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Village eliminates time limit for trick-or-treating



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October 13, 2010 - Halloween has officially been deregulated in the Village of Oxford.

In a 3-2 vote Tuesday night, council decided there will be no time schedule for trick-or-treating on Sunday, Oct. 31, meaning no starting time and no ending time for the traditional candy-gathering ritual.

Councilman Tony Albensi, who made the motion, believes parents should be the ones to oversee their kids' trick-or-treating, not government.

"I'm confident in parents' abilities to regulate their own children," he said. "It's not government's place to regulate what I like to call values. It amazes me the three years that I've been on council that this takes up 15 minutes of our time, their time and the people out there's time, when it's really government telling parents when their kids can trick-or-treat . . .It's not my place to be responsible for them or even regulate that. It's not government's place to parent."

Traditionally, trick-or-treating in the village had been limited to 6-7 p.m. on Halloween. In 2008 and 2009, council extended the hours to 7:30 p.m.

Councilwoman Maureen Helmuth disagreed with eliminating the time limit and voted against the motion. She believes that without set hours, the village will be inundated with trick-or-treaters from other communities.

"If we don't have trick-or-treat hours, you're going to have every community within 30 miles busing their kids into this town. You're going to have every kid in Oakland County on Park Street, on Pontiac Street," she said. "The one year back in the late 80s or early 90s that they went two hours, the poor couple at the corner of Pontiac and Burdick had 400 kids at their house within the first hour and they had to shut their lights out because they had nothing else to hand out. An hour-and-a-half is plenty of candy for any kid out there. You do not need extended hours."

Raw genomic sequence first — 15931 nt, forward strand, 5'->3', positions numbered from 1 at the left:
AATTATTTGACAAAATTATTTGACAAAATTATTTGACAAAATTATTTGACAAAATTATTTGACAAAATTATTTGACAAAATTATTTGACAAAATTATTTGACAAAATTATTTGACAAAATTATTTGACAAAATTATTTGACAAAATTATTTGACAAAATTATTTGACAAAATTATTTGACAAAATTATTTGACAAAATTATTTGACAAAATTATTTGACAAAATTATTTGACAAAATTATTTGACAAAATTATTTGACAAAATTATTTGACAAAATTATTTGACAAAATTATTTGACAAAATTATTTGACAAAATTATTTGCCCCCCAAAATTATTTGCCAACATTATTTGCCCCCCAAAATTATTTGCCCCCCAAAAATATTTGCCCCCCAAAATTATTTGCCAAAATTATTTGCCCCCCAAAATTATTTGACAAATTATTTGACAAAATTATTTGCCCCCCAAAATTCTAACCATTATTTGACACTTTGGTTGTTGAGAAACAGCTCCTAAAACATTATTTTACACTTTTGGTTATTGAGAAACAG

Although he voted in favor of Albensi's motion, Councilman Tom Benner worried that not having set hours would adversely effect the fire department, which every year gives out free apple cider and donuts when trick-or-treating is finished for the night.

"I agree with Tony that we shouldn't tell the parents how long their kids can trick-or-treat, but on the other hand, to be fair to the fire department . . . I think it would be courteous to them to set a time," he said. "I do agree with Tony that it's not government's place to tell parents how to regulate their children. But on the other hand, I do agree that there should be some type of a time limit."

Fire Chief Pete Scholz wasn't concerned. He indicated to this reporter that cider and donuts would still be given away from 7:30 to 8:30 p.m. on Halloween.

Village President Teri Stiles, who cast the other 'no' vote, expressed her belief that the time limit gave parents some added authority, especially when it came to telling older kids when they had to be off the streets for the night.

"Although I trusted my children, it was just nice to have that support and that backup of the community," she said. "I agree with you that we shouldn't tell people how to parent their children, but I'm just saying, having experienced that, it's a comforting thought to know that after 7:30 p.m. (the kids have to be home)."

Stiles also noted that not everyone celebrates Halloween. "There's a lot of people in this community that don't have kids and are relieved when Halloween is over, when trick-or-treating is over," she said.

CJ Carnacchio is editor for The Oxford Leader. He lives in the Village of Oxford with his wife Connie and daughter Larissa. When he's not busy working on the newspaper, he enjoys cigars/pipes, Martinis/Scotch, hunting and fishing.
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